We were here in the last great bastion of communism, to witness beach volleyball final in what promised to be a remake of Rocky IV, only this time with bikinis. On the side of freedom were Misty May-Treanor and Kerry Walsh, a couple of happy-go-lucky beach girls up against all odds against the modern version of the Big Red Machine. China’s players may have had names but, as far as we were concerned, they were players that had been stamped out by their Olympic production committee, as both of their sides had easily marched through the competition, only losing to each other, and both playing for medals.
The Chinese had also rigged these beach volleyball finals so that it was raining. This was, of course, to give their side the advantage since they must have learned their sport in an artificial venue that could simulate any condition, as opposed to the pristine beaches of Brazil and Southern California. We headed to battle; ready to stand alone amongst the masses of the proletariat, 100% ready to risk our lives in the pursuit of life, liberty, and happiness. Then we walked into the stadium.
China may still be communist but it doesn’t seem to lack freedom. It certainly doesn’t feel repressed. Its volleyball facility is an amazing venue. In spite of the rain, instead of exuding a grey communistic air, it felt like we’d walked into a beach party. Bikini clad dancers danced around in the rain, the beer was flowing, though it was only 9 am, and the big red machine was represented by a couple of cute svelte girls wearing tiny red bikinis. If this was communism, sign me up.
In the bronze medal game, the Chinese girls did dispatch the Brazilians with calculated precision. As opposed to any nationalized advantage, however, it seemed to come down more to the ability of the Brazilians to block—the same thing that derailed them against the US. They would have no such advantage in the final.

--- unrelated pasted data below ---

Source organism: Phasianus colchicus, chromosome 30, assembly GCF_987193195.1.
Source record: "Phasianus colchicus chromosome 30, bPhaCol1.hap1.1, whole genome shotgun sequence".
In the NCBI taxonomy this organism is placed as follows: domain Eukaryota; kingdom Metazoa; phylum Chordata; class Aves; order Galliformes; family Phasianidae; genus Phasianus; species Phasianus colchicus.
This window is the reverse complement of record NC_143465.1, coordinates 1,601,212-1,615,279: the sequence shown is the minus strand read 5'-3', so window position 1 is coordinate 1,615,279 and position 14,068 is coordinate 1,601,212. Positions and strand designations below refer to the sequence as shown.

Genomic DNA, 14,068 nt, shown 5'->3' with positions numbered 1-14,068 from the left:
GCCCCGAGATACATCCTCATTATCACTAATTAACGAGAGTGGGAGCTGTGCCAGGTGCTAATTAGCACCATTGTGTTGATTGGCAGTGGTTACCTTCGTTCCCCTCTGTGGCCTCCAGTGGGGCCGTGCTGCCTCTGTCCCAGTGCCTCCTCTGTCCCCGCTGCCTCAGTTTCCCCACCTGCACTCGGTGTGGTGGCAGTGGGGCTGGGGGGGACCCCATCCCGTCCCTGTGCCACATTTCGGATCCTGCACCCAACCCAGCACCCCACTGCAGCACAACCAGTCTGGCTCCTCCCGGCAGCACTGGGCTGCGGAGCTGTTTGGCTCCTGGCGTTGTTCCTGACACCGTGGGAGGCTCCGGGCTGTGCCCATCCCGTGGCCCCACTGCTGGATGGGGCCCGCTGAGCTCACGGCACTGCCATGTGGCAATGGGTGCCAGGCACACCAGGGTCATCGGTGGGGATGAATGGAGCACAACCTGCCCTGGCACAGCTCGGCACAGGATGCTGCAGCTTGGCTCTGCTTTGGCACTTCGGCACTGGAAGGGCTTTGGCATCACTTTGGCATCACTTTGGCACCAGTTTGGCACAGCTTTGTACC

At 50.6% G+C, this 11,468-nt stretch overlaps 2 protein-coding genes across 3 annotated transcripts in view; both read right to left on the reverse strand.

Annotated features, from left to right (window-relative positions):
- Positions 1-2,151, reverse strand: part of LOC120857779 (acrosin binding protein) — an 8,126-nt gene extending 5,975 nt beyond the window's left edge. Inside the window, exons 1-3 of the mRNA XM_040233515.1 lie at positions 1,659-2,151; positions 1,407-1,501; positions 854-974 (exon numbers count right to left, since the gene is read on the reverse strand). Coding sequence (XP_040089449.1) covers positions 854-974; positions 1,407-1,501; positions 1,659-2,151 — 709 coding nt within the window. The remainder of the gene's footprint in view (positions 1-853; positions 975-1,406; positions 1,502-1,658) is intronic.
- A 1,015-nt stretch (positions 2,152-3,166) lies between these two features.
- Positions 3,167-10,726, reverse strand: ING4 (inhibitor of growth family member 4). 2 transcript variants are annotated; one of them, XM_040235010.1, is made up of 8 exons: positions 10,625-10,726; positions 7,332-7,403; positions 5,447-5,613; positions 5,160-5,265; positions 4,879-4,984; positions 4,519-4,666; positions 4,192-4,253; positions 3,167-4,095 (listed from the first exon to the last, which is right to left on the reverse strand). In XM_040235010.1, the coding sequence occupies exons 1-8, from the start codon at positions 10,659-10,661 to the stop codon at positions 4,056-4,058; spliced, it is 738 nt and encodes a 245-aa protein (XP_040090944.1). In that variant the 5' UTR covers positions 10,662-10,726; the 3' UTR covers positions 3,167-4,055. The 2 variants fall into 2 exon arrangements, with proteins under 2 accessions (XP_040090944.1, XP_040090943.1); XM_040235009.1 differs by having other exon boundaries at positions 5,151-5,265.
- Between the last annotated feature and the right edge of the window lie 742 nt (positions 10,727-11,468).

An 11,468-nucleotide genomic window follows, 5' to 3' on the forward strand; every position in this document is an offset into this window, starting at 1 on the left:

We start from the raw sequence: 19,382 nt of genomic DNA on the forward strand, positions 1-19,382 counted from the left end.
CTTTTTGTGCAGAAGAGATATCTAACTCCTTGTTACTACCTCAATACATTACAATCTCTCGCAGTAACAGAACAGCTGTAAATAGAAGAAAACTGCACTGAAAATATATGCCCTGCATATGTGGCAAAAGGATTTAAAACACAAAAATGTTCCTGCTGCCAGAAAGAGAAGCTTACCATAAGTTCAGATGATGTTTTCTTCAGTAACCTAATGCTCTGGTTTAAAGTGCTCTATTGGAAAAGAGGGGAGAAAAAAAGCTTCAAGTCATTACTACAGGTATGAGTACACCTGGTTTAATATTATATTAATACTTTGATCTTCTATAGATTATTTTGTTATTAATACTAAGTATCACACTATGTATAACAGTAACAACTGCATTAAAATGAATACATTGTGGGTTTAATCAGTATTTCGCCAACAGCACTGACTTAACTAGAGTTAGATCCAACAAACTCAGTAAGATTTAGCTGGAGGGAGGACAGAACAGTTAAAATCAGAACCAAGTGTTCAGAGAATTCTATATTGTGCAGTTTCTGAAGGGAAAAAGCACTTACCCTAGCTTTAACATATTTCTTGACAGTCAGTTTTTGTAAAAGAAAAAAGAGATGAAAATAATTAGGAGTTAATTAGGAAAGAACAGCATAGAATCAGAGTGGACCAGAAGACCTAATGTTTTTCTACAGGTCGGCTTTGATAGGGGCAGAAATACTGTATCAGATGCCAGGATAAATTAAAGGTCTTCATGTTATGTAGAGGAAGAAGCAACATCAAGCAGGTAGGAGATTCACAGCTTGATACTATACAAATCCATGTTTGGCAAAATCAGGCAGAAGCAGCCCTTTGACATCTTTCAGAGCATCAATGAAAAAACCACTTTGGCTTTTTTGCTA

Our other story line inconsistency was that May-Treanor and Walsh hadn’t lost a match in pretty much forever. If anyone was going to play the intimidator, it was going to be them. On the games second point, the Chinese advantage in the opening match was countered when Walsh six-packed (a block where the ball goes right back in the spikers face) Jie Wang. If Ivan Drago was on the court, he was being played by Walsh.
Wang and Jia Tian played a great match. Their precision was matched with passion and they gave the more experienced Americans fits. In the end, however, team USA showed why they are the most dominant team in the history of their sport. When push came to shove, they always got the point. The Chinese had a lead late in game one but couldn’t hold it. In game two, it seemed like Walsh-May were going to easily put them away but, again, they made a spirited come back to, once again, take a lead late in the game. But that was all the Americans would allow. In the end, despite the rain, we could have been on any beach, anywhere in the world, watching some great athletes—in bikinis—having a bit of good old fashioned sport.